On November 1, the agent showcase opened on the #PitchWars website. When it closed a week later, I had nine requests from agents for the manuscript. NINE! I had asked for an extra week to finish my second round of edits, and worked diligently toward that home stretch.

At 3pm on November 15, I submitted my full manuscript to eight agents, the first 50 pages to the ninth (per request) and a cold query to another agent I’ve admired for years.  She immediately asked for the full, and I sent it. Figuring it would take them all several weeks to get back to me, I exhaled and thought, “thank goodness, I can finally clean my house and catch up on my laundry”.

At 9:30 that night, I got an email from Ann Leslie Tuttle at DG&B. She’d been excited to read since she saw my pitch, told me so when I submitted the materials, and now wrote, “I haven’t finished reading, but I’ve read enough to know I want to have a call with you.”

6.5 hours. That’s got to be some kind of record.

I gave the other agents until after Thanksgiving to read, and in the end, signed with Ann Leslie. Her enthusiasm for my book rivaled my own, her excitement over my other projects was palpable and I felt like I’d found a true partner with whom to embark on this often rocky and challenging journey toward publication. With luck, my book will be out on submission exactly five years after I sat down to start writing it. All told, I had racked up 100 rejections before signing with Ann Leslie.

Do I wish it hadn’t taken so long? Sure. If you’d told me that first day that it would be five years before I’d find an agent, would I have decided against writing it? No, because I believed in the story I had set out to tell. I can also say without reservation that both my story and my writing skills are stronger for having gone through the process they did.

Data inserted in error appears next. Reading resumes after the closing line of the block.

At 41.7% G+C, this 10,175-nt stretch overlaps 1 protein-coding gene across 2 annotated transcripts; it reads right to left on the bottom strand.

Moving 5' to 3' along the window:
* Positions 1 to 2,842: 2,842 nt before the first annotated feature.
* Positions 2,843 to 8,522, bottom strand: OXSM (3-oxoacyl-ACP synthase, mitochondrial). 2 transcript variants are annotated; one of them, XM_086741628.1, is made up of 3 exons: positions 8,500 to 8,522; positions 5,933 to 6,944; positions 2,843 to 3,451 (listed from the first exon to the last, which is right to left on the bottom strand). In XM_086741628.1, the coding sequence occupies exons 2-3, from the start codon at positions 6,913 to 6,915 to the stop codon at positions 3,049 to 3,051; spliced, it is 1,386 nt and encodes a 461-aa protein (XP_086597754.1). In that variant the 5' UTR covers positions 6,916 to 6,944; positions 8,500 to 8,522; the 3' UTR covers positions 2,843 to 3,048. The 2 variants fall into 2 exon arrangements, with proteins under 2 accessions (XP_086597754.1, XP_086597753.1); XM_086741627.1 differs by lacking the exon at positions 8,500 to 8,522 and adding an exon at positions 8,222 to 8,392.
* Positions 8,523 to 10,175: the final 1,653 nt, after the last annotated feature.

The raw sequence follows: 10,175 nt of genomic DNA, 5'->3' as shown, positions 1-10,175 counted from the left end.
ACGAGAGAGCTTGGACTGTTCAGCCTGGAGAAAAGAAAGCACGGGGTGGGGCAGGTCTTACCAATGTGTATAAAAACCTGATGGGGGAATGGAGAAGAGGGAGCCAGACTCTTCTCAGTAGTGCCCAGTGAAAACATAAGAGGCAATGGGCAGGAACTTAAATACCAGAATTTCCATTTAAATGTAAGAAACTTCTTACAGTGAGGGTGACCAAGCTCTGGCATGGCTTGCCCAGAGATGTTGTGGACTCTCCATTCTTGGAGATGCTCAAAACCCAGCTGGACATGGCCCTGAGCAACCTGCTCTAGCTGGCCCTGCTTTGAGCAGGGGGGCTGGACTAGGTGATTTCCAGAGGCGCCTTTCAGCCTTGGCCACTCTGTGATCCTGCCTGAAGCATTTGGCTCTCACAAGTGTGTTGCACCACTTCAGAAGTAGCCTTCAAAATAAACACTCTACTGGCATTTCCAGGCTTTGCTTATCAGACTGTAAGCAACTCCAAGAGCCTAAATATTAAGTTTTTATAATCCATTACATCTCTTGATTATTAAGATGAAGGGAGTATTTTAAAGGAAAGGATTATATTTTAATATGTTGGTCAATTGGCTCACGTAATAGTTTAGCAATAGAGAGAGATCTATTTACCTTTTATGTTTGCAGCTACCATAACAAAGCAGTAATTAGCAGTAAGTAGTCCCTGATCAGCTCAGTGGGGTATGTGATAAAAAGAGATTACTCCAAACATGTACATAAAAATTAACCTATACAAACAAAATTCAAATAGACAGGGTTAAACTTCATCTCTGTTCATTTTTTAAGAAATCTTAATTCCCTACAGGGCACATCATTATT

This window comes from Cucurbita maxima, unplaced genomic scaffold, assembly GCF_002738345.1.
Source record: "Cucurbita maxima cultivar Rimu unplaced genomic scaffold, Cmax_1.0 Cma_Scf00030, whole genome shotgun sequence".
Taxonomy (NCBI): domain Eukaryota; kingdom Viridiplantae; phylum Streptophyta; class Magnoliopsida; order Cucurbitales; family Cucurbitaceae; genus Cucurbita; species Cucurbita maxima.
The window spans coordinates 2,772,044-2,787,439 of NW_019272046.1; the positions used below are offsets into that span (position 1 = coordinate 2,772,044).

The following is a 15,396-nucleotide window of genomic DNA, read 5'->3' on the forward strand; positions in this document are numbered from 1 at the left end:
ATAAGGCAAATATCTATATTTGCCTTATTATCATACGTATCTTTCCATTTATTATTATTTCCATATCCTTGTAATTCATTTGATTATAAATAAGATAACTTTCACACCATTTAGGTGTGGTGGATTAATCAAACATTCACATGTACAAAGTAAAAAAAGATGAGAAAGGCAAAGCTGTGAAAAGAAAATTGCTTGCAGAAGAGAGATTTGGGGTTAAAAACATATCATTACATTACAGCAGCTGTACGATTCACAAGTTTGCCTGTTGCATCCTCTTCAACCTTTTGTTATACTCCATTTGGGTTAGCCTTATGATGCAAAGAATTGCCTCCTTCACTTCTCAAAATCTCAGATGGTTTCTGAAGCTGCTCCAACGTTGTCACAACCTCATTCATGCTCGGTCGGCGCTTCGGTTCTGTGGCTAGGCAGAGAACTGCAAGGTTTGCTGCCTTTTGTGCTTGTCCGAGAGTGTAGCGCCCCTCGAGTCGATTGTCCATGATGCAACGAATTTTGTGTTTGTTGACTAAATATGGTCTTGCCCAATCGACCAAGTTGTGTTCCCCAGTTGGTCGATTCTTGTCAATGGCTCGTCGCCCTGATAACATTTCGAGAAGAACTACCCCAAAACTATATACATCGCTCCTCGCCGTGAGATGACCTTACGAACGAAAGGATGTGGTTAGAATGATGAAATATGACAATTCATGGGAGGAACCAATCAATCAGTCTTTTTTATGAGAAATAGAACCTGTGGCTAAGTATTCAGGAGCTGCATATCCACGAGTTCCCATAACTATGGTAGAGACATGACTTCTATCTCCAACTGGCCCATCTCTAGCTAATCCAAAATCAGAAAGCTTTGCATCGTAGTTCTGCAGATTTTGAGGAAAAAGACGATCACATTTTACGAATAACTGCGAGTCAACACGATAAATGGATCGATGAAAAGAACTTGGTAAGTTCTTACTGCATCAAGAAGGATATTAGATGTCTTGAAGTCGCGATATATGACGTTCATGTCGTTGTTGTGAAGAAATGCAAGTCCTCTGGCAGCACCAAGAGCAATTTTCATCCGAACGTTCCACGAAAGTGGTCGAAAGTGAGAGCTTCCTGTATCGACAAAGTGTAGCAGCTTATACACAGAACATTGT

As I said, everyone’s journey is different. The one thing that is true in this business is that it takes perseverance, passion for your story, a willingness to learn and a bit of luck to get an agent. I never stopped believing in my story, and I never gave up on my goal of securing an agent. I’ve learned more about the publishing industry and myself as a writer than I ever knew before, and I was lucky enough to have a critique partner nudge me in a direction she thought would help me succeed.

Don’t give up. Don’t stop writing. And godspeed on your journey.

Charting A Course

chartacourseAll summer long, my sights have been set on August. That was when my firstborn would be heading off to college, so getting him ready (and myself emotionally prepared) for the trip, the move, the change was a large part of my summer. After writing, that is. August arrived.

Week 1: Finished filling out required college forms, shopped like a madwoman for bins, gadgets and other last minute necessities for big bird about to fly the coop. Also entered #PitchWars for the first time with a manuscript I’ve loved since I first conceived of it. Promptly forgot about #PitchWars.

Week 2: Toted big bird to various appointment to get all necessary teeth, eye and medical checkups in before school year began. Also tended to little bird, home with a cold and fever.

Week 3: Hauled big bird and all his stuff to school, got him settled, drove home and promptly caught little bird’s cold and fever. Lost my voice. Also got notified that I was picked by my number one mentor choice in #PitchWars. Was certain it was sickness-fueled delusion.

Here we are in Week 4. I was in fact picked by the wonderful Jenni L. Walsh to be mentored, and I’ve already got some notes from her about my manuscript. Unfortunately, I’ve also got half a brain (thanks, congestion) and no revision plan to speak of. I’m dead on my feet, and when I do have any energy, it vacillates between exhilaration at being picked, and panic at having no idea how to proceed.

I’ve learned that this is where the beauty of the #PitchWars community really shines through. There’s a special Facebook group, supportive Tweets and blog posts to help me and all the other mentees in addition to the help we’re getting from our mentors.